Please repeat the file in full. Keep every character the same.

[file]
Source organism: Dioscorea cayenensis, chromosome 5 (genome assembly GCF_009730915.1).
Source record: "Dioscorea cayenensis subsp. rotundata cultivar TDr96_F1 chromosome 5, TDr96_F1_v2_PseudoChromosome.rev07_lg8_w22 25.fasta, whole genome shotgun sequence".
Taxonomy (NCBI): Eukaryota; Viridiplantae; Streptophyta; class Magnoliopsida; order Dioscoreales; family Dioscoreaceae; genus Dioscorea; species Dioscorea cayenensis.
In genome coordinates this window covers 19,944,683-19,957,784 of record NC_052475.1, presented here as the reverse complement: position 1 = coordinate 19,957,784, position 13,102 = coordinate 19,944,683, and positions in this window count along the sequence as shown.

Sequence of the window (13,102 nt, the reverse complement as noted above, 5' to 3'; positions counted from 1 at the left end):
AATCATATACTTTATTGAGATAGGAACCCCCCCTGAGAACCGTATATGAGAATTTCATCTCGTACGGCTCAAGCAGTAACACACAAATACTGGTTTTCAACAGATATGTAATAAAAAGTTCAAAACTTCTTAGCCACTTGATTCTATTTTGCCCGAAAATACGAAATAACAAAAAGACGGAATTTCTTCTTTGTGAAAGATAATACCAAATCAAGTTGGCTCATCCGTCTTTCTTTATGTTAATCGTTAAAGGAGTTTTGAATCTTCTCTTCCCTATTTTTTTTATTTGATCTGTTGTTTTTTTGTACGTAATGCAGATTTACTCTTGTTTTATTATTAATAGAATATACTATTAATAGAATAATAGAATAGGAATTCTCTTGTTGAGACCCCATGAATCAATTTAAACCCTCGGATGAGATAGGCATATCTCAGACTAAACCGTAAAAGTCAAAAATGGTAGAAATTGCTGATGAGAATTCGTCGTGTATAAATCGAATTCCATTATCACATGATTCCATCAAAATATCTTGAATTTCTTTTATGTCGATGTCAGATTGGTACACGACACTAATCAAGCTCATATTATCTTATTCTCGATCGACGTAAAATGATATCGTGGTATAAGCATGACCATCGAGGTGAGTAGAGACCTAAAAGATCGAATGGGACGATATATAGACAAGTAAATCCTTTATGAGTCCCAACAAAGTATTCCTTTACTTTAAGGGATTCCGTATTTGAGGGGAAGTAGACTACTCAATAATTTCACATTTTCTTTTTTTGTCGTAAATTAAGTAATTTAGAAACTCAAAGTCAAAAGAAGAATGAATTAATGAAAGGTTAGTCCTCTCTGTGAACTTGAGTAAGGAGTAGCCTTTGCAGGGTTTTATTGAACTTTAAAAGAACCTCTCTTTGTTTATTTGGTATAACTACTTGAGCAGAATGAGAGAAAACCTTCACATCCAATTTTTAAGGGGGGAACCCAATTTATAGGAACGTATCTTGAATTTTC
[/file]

Source organism: Dioscorea cayenensis, chromosome 5 (genome assembly GCF_009730915.1).
Source record: "Dioscorea cayenensis subsp. rotundata cultivar TDr96_F1 chromosome 5, TDr96_F1_v2_PseudoChromosome.rev07_lg8_w22 25.fasta, whole genome shotgun sequence".
Taxonomy (NCBI): Eukaryota; Viridiplantae; Streptophyta; class Magnoliopsida; order Dioscoreales; family Dioscoreaceae; genus Dioscorea; species Dioscorea cayenensis.
In genome coordinates this window covers 19,944,683-19,957,784 of record NC_052475.1, presented here as the reverse complement: position 1 = coordinate 19,957,784, position 13,102 = coordinate 19,944,683, and positions in this window count along the sequence as shown.

Sequence of the window (13,102 nt, the reverse complement as noted above, 5' to 3'; positions counted from 1 at the left end):
AATCATATACTTTATTGAGATAGGAACCCCCCCTGAGAACCGTATATGAGAATTTCATCTCGTACGGCTCAAGCAGTAACACACAAATACTGGTTTTCAACAGATATGTAATAAAAAGTTCAAAACTTCTTAGCCACTTGATTCTATTTTGCCCGAAAATACGAAATAACAAAAAGACGGAATTTCTTCTTTGTGAAAGATAATACCAAATCAAGTTGGCTCATCCGTCTTTCTTTATGTTAATCGTTAAAGGAGTTTTGAATCTTCTCTTCCCTATTTTTTTTATTTGATCTGTTGTTTTTTTGTACGTAATGCAGATTTACTCTTGTTTTATTATTAATAGAATATACTATTAATAGAATAATAGAATAGGAATTCTCTTGTTGAGACCCCATGAATCAATTTAAACCCTCGGATGAGATAGGCATATCTCAGACTAAACCGTAAAAGTCAAAAATGGTAGAAATTGCTGATGAGAATTCGTCGTGTATAAATCGAATTCCATTATCACATGATTCCATCAAAATATCTTGAATTTCTTTTATGTCGATGTCAGATTGGTACACGACACTAATCAAGCTCATATTATCTTATTCTCGATCGACGTAAAATGATATCGTGGTATAAGCATGACCATCGAGGTGAGTAGAGACCTAAAAGATCGAATGGGACGATATATAGACAAGTAAATCCTTTATGAGTCCCAACAAAGTATTCCTTTACTTTAAGGGATTCCGTATTTGAGGGGAAGTAGACTACTCAATAATTTCACATTTTCTTTTTTTGTCGTAAATTAAGTAATTTAGAAACTCAAAGTCAAAAGAAGAATGAATTAATGAAAGGTTAGTCCTCTCTGTGAACTTGAGTAAGGAGTAGCCTTTGCAGGGTTTTATTGAACTTTAAAAGAACCTCTCTTTGTTTATTTGGTATAACTACTTGAGCAGAATGAGAGAAAACCTTCACATCCAATTTTTAAGGGGGGAACCCAATTTATAGGAACGTATCTTGAATTTTC